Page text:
1810, commonly known as the Year of the Physical Challenge

As I sit here watching this craziness, I feel like this cultural phenomenon is something that has to be shared. Tonight, a virtual holiday throughout Santiago, is the finale of 1810, a popular reality show that’s something like a combination of Survivor and the Real Life. And The Tudors, which is why this so weird. The catch? Everything “takes place” in 1810, on an old villa in the countryside.

Still, as far as I can tell, that mostly just means that they all walk around dressed in frocks and dresses. Everything’s taped, everything’s just like any reality show. They’re just wearing old clothing. They have a nice house, they have a fancy pool table. They have a film crew with modern cameras and everyone is expertly lit.

Still, like Survivor, this show has been a monster hit. Tonight for the finale they’re doing a live show at a packed stadium in Santiago (as I write this, and it’s about 1:30 in the morning). And though the announcer obviously loves saying the name of the show (Mil… ochociENTos diez) so much that she’s said it literally a hundred times so far, the audience is going absolutely mad, including just recently running into the competition area and forcing them to stop the show (there must be Dodgers fans in the audience). Still, that just gave them another exuse to go to commercial to again hype their new show 1910, which is apparently starting tomorrow morning. Guess what the gimmick in that show is?

And I’ve actually seen a few episodes of this, because I’ve been watching more tv at the suggestion of some of the workers at the EAP office. My favorite, naturally, is Los Simpsons, which they show with really awkwardly dubbed audio and make sure to say every phrase that appears in writing on screen, including random street signs and any of a thousand subtle jokes in this show. I love it.

I keep coming back to this. Right now in 1810 they’re doing the final challenge between two dudes, in which they have to walk across a series of hanging poles with small foot pegs at the bottom, run and retrieve a key, cross again, open a trap door with the key, go back, get another key, open another door, etc. You can see on the face of one of the guys that even he’s bored, and this is when he’s really close to winning 50 million pesos. The previous physical challenge had balance beams and hamster wheels. This could use some spicing up.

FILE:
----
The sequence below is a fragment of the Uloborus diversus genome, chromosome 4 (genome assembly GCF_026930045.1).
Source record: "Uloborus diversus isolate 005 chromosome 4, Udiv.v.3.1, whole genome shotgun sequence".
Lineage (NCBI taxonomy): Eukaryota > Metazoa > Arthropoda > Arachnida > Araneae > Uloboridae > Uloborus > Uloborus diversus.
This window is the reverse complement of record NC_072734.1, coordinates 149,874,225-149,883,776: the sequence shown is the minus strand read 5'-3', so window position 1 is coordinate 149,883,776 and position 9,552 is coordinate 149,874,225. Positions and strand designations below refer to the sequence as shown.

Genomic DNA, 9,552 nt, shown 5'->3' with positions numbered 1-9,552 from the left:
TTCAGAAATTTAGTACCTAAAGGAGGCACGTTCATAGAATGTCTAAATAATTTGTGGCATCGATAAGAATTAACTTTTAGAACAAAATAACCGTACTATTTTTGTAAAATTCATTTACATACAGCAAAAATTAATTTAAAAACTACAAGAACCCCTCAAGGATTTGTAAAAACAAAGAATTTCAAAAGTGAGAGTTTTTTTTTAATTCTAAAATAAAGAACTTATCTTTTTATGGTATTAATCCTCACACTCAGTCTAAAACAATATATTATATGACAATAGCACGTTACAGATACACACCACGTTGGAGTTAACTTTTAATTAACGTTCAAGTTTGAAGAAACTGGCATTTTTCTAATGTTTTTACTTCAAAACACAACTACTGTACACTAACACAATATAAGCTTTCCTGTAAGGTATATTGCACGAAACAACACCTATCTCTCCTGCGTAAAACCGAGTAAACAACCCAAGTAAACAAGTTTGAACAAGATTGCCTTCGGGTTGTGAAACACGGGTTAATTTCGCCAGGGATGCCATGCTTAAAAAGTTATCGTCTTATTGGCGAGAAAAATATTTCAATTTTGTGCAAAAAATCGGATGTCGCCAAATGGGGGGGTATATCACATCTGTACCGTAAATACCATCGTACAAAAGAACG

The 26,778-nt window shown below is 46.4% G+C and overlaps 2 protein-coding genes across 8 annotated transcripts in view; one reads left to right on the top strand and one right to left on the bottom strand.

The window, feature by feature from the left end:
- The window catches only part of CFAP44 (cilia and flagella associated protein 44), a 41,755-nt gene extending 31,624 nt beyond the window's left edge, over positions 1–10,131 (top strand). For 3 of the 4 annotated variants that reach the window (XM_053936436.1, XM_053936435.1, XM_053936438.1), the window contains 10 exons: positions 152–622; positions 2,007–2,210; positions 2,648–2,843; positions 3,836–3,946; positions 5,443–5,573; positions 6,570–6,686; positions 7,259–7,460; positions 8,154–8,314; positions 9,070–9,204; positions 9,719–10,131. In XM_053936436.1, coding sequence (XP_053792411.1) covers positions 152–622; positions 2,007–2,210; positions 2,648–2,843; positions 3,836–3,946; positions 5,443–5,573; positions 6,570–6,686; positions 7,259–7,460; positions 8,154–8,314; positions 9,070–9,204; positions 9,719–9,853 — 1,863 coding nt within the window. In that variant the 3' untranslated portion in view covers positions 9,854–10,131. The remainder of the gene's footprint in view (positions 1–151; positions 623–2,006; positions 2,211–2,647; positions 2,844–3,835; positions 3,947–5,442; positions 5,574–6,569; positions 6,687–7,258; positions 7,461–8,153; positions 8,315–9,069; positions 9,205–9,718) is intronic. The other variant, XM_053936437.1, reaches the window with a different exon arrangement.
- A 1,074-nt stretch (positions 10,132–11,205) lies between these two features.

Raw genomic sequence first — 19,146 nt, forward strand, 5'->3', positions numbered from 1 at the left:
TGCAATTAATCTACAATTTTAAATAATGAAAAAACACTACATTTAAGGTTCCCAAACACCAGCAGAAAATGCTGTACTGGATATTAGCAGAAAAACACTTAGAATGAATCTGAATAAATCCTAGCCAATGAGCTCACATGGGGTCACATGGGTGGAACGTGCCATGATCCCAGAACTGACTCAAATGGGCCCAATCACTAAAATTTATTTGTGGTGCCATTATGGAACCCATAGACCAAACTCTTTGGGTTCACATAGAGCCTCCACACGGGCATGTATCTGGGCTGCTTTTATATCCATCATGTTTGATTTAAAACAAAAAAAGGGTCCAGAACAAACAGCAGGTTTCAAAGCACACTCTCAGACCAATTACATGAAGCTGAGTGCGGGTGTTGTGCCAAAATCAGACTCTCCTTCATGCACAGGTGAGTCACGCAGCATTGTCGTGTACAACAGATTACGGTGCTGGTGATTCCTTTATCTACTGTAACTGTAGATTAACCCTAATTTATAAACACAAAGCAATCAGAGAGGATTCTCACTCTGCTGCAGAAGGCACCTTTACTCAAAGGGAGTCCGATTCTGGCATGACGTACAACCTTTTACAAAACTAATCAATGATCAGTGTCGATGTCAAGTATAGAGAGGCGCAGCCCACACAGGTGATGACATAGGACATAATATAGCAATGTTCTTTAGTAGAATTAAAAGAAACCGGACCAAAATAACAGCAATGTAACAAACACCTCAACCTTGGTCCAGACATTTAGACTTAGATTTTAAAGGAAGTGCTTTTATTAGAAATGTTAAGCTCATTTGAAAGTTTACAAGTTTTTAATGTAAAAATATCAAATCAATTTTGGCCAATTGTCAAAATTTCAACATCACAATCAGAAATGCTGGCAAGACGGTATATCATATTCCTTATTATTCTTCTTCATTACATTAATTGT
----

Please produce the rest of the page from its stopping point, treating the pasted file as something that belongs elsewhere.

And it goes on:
The best part so far was when one of the guys knocked out a female contestant and had to stand there while her family came down and yelled at him for… something. That was really awkward, and he just kind of gave them a Steve Mariucci “bummer” look, and went to collect his winnings.

Right… where was I? Oh yes, TV. I’ve been enjoying watching it, even if they speak quickly and the news has a habit of replaying old stories whenever they don’t have their shit together.

The music, on the other hand, is crazy. Chileans will be the first ones to tell you about Reggaeton, a music form that’s incredibly popular here. And as much as I like it, the singer Daddy Yankee is everywhere, hiding behind every corner to blast his new song through every radio, more overplayed than “Flake” by Jack Johnson or “Snow (Hey Oh)” by the Red Hot Chili Peppers. This song right here is literally the most popular song in Chile right now, as it’s hard to get through a day without hearing it at least twice.

Well, the guy just won, and even stopped to take his shirt off part-way through, his lead was so great over the other guy. The announcer, who may be just a tad too excited, has now referred to him as “The hero of the 21st Century” about 37 times, which I’m thinking is an slight exaggeration on her part. She’s been making that joke all night, you know the “Man, it must be weird to be back in the 21st century. Ya know, because you were in the 19th century, eh? eh? Get it? 1810?” But instead of the crickets chirping… the crowd goes wild. This country confuses me.

Oh yeah, and I went to an art museum and I’m going to start working at a newspaper tomorrow. More on that later. Buenos noches!

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One Response to 1810, commonly known as the Year of the Physical Challenge

  1. Razi says:

    Come on grammar geek, “noche” is feminine!

    Buenas noches, and I’m glad to hear you’re not sick with anything unusual and scary!

    (You can tell I’m trying to catch up on the most recent posts.)

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